This summer, Australia saw unprecedented breaches of press freedom. Australian government officials demanded radio reporter Ben Fordham and his producer divulge the identity of a confidential source who aided their story about asylum seekers. The next day, federal police raided the home of journalist Annika Smethurst after she published an investigation into possible government surveillance of citizens.
The day after police raided Smethurst’s home, three federal officers spent nine hours inside the Sydney headquarters of ABC News pouring through the Australian public broadcaster’s hard drive to lift or alter information pertinent to ABC News’ investigation into possible war crimes committed by the Australian special forces in Afghanistan. “I felt like I was having surgery but was still conscious,” ABC News executive editor John Lyons wrote shortly after the raid. “It felt like a complete violation of us both as journalists and citizens––and it had nothing to do with national security.” (The officers were enabled by a search warrant and acted within its bounds, though ABC News is now challenging the warrant in court.) After the ABC News raid, Lyons reported that authorities abandoned plans to raid News Corp’s Sydney headquarters following swift public backlash.
Such affronts to ordinary journalistic practices galvanized the Australian press, which banded together under the Right to Know coalition. On Sunday, dozens of outlets printed identical front pages: a redacted document and a single legible question, asking, “When government keeps the truth from you, what are they covering up?” ABC News released a video reminding viewers that “every story starts with someone. And without their voice, we’ll no longer know the truth.”
— Andy Park (@andy_park) October 20, 2019
Australian media makes six key demands of Australian governments, including the right to challenge warrants before they’re issued, exemptions from laws that criminalize journalism, protection for whistleblowers, increased access to information, and, as The Guardian’s Lenore Taylor writes, “reform to laws that make Australia the defamation capital of the world.”
This is the second display of unity among the otherwise bitterly competitive Australian media. Many industry leaders signed an open letter published in major papers this summer directed to Prime Minister Scott Morrison and many other politicians, under the headline, “Journalism is not a crime.” The letter reads in part, “A healthy democracy cannot function without its media being free to bring to light uncomfortable truths… Whistleblowers and the journalists who work with them are entitled to protection, not prosecution. Truth-telling is being punished.”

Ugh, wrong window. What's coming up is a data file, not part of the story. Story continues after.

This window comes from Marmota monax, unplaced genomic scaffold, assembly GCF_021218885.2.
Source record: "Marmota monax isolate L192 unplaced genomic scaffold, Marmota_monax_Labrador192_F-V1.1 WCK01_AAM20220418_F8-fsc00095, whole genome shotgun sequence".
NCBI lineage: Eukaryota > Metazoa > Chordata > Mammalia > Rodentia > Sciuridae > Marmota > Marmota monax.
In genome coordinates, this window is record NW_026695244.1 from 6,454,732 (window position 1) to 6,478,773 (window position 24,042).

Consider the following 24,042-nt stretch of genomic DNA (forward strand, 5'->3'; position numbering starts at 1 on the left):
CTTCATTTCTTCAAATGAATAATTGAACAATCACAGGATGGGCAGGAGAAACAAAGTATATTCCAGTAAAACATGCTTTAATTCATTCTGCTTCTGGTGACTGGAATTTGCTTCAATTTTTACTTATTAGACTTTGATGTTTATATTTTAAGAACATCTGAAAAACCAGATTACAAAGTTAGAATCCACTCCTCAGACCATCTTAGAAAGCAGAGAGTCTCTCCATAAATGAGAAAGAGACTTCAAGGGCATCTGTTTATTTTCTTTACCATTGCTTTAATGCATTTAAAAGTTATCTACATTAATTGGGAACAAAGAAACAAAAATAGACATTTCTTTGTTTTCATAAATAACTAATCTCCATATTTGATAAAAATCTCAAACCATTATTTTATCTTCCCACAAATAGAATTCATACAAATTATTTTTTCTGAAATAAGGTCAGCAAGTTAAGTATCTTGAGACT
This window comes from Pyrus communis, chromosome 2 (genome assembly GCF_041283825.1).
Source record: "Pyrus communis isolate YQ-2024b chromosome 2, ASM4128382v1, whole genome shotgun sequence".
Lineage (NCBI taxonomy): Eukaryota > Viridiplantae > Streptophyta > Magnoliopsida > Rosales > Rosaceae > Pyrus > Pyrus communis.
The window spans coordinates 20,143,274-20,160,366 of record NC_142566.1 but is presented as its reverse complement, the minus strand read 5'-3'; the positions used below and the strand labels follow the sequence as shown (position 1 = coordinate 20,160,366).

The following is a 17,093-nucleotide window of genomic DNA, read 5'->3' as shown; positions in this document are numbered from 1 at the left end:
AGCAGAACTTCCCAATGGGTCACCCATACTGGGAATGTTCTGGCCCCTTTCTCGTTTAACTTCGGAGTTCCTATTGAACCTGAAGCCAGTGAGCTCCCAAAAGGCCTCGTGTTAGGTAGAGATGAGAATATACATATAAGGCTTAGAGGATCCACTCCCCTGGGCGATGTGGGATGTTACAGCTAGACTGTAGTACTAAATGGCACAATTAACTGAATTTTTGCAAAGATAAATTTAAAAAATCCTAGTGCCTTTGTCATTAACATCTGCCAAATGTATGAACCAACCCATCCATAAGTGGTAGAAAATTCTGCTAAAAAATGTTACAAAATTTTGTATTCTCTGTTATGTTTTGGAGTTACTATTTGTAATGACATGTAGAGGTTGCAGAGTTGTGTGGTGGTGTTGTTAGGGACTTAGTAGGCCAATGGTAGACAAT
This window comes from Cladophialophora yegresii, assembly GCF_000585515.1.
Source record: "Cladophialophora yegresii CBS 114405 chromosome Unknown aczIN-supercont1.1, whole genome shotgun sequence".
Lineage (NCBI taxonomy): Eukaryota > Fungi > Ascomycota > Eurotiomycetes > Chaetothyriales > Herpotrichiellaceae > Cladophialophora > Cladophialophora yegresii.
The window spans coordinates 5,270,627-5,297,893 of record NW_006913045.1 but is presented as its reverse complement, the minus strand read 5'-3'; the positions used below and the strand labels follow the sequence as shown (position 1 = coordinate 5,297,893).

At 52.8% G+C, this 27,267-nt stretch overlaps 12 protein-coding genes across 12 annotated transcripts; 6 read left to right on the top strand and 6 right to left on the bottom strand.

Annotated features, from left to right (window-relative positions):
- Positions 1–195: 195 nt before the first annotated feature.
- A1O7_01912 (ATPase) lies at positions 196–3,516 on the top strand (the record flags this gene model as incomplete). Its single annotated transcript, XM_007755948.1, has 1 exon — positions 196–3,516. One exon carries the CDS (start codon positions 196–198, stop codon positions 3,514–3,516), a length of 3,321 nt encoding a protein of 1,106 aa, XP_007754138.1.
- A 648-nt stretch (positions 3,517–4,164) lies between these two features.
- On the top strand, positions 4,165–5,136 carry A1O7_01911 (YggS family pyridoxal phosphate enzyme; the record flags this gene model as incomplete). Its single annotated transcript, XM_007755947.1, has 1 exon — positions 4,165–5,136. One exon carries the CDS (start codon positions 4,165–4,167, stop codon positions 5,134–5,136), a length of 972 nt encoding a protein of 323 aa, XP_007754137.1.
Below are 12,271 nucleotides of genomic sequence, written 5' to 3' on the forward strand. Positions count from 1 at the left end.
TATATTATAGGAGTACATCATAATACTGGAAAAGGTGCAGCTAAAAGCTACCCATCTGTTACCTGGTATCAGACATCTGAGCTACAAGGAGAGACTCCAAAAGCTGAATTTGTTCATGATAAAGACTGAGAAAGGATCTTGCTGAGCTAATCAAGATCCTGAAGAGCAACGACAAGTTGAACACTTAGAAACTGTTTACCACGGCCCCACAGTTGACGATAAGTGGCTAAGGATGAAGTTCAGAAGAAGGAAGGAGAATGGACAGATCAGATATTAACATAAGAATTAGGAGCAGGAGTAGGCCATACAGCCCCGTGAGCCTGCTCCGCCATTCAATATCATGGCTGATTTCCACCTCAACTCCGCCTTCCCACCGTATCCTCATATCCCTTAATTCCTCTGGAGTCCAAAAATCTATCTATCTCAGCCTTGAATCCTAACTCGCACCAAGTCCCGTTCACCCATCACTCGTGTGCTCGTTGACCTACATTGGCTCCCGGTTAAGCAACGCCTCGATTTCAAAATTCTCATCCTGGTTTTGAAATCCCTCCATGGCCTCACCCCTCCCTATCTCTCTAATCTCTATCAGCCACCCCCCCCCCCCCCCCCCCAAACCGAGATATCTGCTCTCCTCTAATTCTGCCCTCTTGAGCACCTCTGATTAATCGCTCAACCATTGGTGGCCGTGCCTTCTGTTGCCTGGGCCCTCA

Over the past two decades, Australia has passed at least 60 new secrecy laws, including 22 in the past two years, according to The Guardian. At least two high-profile whistleblowers and their lawyers currently face potential jail time for violating these secrecy laws by revealing government information without authorization, though after a public outcry, the Australian attorney general recently announced he would review public-sector whistleblower protections. (Whistleblowers in the private sector have already gained increased protection.) At the same time, Morrison has defended the raids this summer as “the independent actions of an agency doing its job to protect national security,” reports the Sydney Morning Herald.
Tight laws around government secrecy make reporting on issues of terrorism and national security particularly fraught for Australian journalists. In what the New York Times termed “the world’s most secretive democracy,” a lack of explicit protection of freedom of speech in tandem with a host of secrecy laws (including one that allows for up to two years of imprisonment for public officials who share information without authorization) has created a pervasive culture of discretion. And when it comes to the government’s ability to interfere with reporting, Joseph Fernandez, an Australian media-law expert, told the Times, “‘No turf, no terrain is off the books.’”